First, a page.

Master of Accountancy in Taxation brings a career into focus
Rutgers Business School alumna Kelly Maurer ‘s path to a career in tax was a meandering one.
After graduating from Dickinson College with a physics degree, Maurer spent a summer teaching English in Korea and taught for another 12 months with AmeriCorps in Pennsylvania. When she left the AmeriCorps program, she took a job in Washington D.C. that immersed her in the world of environmental regulation and international policy.
After doing her income taxes that year, Maurer signed up for a class offered by a small tax preparer. “I loved the puzzle of it all,” she said about taxes. It was an election year, she said, so the instructor often spiced up the class discussions with policy issues.
Maurer, who describes herself as very curious by nature, found the class fascinating. “People thought I was crazy,” she said.
She started to explore the possibility of getting an MBA, which led to taking a job as an assistant in a small boutique tax firm through a tax season to test her interest in the field of taxation. What followed were more jobs, with Fidelity for a stint and then with Ernst & Young where she would research answers from clients with questions about tax implications of certain investments.
While she was working at Ernst & Young, she applied to Rutgers Business School’s Master of Accountancy in Taxation program. By then, the direction of her career was already decided, but in the taxation program, she realized she enjoyed doing research and she was fascinated with international tax regulations and their implications.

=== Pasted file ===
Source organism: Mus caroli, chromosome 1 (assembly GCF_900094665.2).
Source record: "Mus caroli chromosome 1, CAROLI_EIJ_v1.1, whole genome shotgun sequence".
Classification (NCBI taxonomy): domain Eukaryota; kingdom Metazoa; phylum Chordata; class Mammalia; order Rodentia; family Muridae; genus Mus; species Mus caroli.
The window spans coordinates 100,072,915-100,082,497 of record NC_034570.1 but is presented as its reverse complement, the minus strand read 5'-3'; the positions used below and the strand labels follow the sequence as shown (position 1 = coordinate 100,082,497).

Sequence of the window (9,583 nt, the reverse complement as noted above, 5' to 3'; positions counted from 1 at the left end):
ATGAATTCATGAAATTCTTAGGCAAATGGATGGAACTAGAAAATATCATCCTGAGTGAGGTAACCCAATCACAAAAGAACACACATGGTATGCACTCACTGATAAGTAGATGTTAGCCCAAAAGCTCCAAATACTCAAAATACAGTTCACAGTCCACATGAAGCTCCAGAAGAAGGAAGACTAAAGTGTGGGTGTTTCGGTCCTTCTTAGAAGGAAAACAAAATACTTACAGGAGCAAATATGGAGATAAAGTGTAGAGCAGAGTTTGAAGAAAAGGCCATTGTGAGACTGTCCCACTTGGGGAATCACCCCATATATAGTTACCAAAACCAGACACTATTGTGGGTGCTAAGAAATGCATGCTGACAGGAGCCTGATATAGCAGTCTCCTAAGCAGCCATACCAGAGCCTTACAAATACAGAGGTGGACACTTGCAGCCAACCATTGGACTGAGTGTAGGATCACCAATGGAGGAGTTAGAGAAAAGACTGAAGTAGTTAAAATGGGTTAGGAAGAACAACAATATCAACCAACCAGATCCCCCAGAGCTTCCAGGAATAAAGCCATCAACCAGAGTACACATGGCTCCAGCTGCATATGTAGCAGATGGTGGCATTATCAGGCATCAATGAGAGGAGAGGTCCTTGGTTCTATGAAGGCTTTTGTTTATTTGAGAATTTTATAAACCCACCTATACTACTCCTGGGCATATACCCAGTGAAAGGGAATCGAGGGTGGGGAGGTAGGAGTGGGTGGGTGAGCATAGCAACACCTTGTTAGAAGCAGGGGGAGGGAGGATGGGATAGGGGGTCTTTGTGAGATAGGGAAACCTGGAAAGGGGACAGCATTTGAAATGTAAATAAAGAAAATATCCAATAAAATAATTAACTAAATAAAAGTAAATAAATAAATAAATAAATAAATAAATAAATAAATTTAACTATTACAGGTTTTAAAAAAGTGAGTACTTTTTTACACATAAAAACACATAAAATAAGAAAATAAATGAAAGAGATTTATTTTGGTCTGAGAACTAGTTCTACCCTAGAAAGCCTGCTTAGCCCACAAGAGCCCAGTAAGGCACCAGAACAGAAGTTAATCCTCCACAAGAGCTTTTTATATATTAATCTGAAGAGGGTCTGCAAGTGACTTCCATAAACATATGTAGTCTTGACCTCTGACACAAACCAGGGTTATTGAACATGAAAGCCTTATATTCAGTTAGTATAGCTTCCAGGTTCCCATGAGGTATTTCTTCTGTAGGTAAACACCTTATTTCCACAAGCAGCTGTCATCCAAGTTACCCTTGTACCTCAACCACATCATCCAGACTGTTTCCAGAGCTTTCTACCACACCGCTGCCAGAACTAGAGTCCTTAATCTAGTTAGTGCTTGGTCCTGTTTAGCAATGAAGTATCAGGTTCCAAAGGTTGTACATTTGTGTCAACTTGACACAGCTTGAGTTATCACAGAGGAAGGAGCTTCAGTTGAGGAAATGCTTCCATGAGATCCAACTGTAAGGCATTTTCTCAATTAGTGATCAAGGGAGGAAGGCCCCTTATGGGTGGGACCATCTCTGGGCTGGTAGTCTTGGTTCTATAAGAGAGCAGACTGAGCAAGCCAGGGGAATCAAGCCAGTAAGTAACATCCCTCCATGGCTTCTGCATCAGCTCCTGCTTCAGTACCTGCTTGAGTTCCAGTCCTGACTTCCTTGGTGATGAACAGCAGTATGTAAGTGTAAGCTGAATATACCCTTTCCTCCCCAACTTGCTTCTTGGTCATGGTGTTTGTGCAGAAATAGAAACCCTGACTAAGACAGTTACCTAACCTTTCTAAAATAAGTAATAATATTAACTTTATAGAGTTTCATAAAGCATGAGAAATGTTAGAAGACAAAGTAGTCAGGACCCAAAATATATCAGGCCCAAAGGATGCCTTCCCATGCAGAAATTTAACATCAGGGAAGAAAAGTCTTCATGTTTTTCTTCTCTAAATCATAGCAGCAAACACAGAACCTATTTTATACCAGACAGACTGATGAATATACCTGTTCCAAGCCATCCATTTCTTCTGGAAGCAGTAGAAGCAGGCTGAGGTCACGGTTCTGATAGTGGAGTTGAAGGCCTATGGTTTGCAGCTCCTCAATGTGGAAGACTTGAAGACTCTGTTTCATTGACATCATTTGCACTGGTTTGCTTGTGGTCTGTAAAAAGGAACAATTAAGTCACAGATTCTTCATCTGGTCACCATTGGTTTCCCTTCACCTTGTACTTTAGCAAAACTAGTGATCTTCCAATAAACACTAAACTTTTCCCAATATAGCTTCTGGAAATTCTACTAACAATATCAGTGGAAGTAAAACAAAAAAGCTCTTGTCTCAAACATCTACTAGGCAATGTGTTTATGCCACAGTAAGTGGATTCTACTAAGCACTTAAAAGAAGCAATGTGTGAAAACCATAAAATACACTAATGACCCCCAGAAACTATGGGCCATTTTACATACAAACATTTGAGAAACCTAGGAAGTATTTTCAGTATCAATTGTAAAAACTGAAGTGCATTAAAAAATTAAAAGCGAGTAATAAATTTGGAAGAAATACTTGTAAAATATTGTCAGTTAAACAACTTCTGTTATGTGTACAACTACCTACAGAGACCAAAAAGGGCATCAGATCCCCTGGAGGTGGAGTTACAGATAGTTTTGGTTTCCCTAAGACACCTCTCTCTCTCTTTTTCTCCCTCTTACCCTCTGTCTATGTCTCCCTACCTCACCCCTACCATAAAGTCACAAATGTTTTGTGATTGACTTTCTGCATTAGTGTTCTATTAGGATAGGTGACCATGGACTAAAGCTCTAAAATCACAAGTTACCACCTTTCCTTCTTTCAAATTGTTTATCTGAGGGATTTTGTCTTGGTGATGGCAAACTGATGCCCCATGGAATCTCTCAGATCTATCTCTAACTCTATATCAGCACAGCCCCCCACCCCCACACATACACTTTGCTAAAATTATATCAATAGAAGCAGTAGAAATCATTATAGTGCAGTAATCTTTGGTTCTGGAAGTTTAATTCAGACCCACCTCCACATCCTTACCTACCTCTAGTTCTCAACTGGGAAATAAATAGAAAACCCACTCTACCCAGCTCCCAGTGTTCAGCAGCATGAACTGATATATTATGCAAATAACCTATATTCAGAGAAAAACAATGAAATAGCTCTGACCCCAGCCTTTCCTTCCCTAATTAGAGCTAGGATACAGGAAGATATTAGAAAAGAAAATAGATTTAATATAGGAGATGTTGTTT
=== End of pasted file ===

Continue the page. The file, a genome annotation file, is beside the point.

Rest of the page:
“It’s a lot of puzzle-solving and there’s an aspect of politics to it,” she said.
An advanced international tax course was “very research intensive,” Maurer said. “My favorite finals were in that class.” In class with Mitchell Novitsky, an adjunct professor who is a senior manager at New York City-based public accounting firm Crowe Horwath, she had to write research-based essays on state and local taxes.
Novitsky remembers Maurer as a top student who was eager to learn. “She sat in the front of the room and she volunteered often to demonstrate how she had done her research,” he said. And professor Jay Soled, the program director, has recruited Maurer to assist with research since she graduated.
Maurer was offered a job at GlobeTax, a medium-sized company in Lower Manhattan, in the spring of 2016, about half way through her masters program. As a senior research analyst, she researches treaties, court cases, new laws and regulations that impact foreign withholding tax reclaims her company is handling for business or high-wealth clients.
“It’s a great company,” she said. “I love the work.”
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